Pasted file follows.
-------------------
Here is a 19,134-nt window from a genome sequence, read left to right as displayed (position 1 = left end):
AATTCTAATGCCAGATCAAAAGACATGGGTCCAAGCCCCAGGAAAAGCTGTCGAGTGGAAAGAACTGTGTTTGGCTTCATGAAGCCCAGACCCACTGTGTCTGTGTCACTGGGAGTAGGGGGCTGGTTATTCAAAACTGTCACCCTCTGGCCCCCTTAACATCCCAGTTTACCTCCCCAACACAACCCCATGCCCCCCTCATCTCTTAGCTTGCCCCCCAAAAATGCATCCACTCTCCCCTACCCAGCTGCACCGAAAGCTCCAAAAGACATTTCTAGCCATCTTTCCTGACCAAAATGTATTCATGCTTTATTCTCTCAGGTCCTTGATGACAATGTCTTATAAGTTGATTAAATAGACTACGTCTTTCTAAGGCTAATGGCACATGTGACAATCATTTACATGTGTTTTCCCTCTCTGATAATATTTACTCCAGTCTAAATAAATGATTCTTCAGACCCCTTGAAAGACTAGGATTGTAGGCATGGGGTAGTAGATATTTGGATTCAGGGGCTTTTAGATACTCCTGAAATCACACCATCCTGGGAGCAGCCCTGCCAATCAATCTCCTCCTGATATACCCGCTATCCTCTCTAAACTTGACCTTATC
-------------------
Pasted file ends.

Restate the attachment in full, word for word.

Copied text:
Here is a 19,134-nt window from a genome sequence, read left to right as displayed (position 1 = left end):
AATTCTAATGCCAGATCAAAAGACATGGGTCCAAGCCCCAGGAAAAGCTGTCGAGTGGAAAGAACTGTGTTTGGCTTCATGAAGCCCAGACCCACTGTGTCTGTGTCACTGGGAGTAGGGGGCTGGTTATTCAAAACTGTCACCCTCTGGCCCCCTTAACATCCCAGTTTACCTCCCCAACACAACCCCATGCCCCCCTCATCTCTTAGCTTGCCCCCCAAAAATGCATCCACTCTCCCCTACCCAGCTGCACCGAAAGCTCCAAAAGACATTTCTAGCCATCTTTCCTGACCAAAATGTATTCATGCTTTATTCTCTCAGGTCCTTGATGACAATGTCTTATAAGTTGATTAAATAGACTACGTCTTTCTAAGGCTAATGGCACATGTGACAATCATTTACATGTGTTTTCCCTCTCTGATAATATTTACTCCAGTCTAAATAAATGATTCTTCAGACCCCTTGAAAGACTAGGATTGTAGGCATGGGGTAGTAGATATTTGGATTCAGGGGCTTTTAGATACTCCTGAAATCACACCATCCTGGGAGCAGCCCTGCCAATCAATCTCCTCCTGATATACCCGCTATCCTCTCTAAACTTGACCTTATC